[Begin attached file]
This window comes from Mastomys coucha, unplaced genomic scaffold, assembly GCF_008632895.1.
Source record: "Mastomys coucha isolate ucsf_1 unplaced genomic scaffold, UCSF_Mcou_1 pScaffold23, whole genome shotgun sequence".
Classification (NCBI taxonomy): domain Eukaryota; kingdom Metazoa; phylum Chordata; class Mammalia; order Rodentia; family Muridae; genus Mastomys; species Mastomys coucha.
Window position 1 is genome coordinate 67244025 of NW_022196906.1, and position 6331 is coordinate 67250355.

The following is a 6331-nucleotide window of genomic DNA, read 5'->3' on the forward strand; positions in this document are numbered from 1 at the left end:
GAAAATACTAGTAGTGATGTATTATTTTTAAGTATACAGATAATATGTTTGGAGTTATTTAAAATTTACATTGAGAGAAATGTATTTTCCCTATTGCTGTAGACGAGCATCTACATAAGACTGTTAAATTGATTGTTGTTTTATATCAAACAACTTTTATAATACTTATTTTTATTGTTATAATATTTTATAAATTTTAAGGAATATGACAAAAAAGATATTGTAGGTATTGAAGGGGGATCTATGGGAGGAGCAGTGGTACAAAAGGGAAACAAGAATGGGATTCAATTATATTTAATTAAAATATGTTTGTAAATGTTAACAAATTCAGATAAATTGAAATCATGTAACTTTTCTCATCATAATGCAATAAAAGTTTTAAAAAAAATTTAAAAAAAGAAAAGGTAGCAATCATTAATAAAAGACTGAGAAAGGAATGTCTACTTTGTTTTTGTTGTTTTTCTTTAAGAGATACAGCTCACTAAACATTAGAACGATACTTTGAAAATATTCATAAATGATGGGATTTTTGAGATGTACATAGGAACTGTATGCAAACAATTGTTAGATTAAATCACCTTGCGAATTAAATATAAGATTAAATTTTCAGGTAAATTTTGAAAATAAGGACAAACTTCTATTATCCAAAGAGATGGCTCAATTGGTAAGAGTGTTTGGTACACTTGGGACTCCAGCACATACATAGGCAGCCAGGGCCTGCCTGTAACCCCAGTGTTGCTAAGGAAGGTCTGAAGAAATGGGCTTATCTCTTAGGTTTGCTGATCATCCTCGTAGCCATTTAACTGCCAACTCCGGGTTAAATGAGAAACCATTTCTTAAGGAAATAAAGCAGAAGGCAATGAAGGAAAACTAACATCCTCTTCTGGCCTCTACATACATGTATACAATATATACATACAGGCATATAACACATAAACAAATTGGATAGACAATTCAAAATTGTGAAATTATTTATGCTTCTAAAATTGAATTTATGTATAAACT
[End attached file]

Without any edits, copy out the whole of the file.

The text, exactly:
This window comes from Mastomys coucha, unplaced genomic scaffold, assembly GCF_008632895.1.
Source record: "Mastomys coucha isolate ucsf_1 unplaced genomic scaffold, UCSF_Mcou_1 pScaffold23, whole genome shotgun sequence".
Classification (NCBI taxonomy): domain Eukaryota; kingdom Metazoa; phylum Chordata; class Mammalia; order Rodentia; family Muridae; genus Mastomys; species Mastomys coucha.
Window position 1 is genome coordinate 67244025 of NW_022196906.1, and position 6331 is coordinate 67250355.

The following is a 6331-nucleotide window of genomic DNA, read 5'->3' on the forward strand; positions in this document are numbered from 1 at the left end:
GAAAATACTAGTAGTGATGTATTATTTTTAAGTATACAGATAATATGTTTGGAGTTATTTAAAATTTACATTGAGAGAAATGTATTTTCCCTATTGCTGTAGACGAGCATCTACATAAGACTGTTAAATTGATTGTTGTTTTATATCAAACAACTTTTATAATACTTATTTTTATTGTTATAATATTTTATAAATTTTAAGGAATATGACAAAAAAGATATTGTAGGTATTGAAGGGGGATCTATGGGAGGAGCAGTGGTACAAAAGGGAAACAAGAATGGGATTCAATTATATTTAATTAAAATATGTTTGTAAATGTTAACAAATTCAGATAAATTGAAATCATGTAACTTTTCTCATCATAATGCAATAAAAGTTTTAAAAAAAATTTAAAAAAAGAAAAGGTAGCAATCATTAATAAAAGACTGAGAAAGGAATGTCTACTTTGTTTTTGTTGTTTTTCTTTAAGAGATACAGCTCACTAAACATTAGAACGATACTTTGAAAATATTCATAAATGATGGGATTTTTGAGATGTACATAGGAACTGTATGCAAACAATTGTTAGATTAAATCACCTTGCGAATTAAATATAAGATTAAATTTTCAGGTAAATTTTGAAAATAAGGACAAACTTCTATTATCCAAAGAGATGGCTCAATTGGTAAGAGTGTTTGGTACACTTGGGACTCCAGCACATACATAGGCAGCCAGGGCCTGCCTGTAACCCCAGTGTTGCTAAGGAAGGTCTGAAGAAATGGGCTTATCTCTTAGGTTTGCTGATCATCCTCGTAGCCATTTAACTGCCAACTCCGGGTTAAATGAGAAACCATTTCTTAAGGAAATAAAGCAGAAGGCAATGAAGGAAAACTAACATCCTCTTCTGGCCTCTACATACATGTATACAATATATACATACAGGCATATAACACATAAACAAATTGGATAGACAATTCAAAATTGTGAAATTATTTATGCTTCTAAAATTGAATTTATGTATAAACT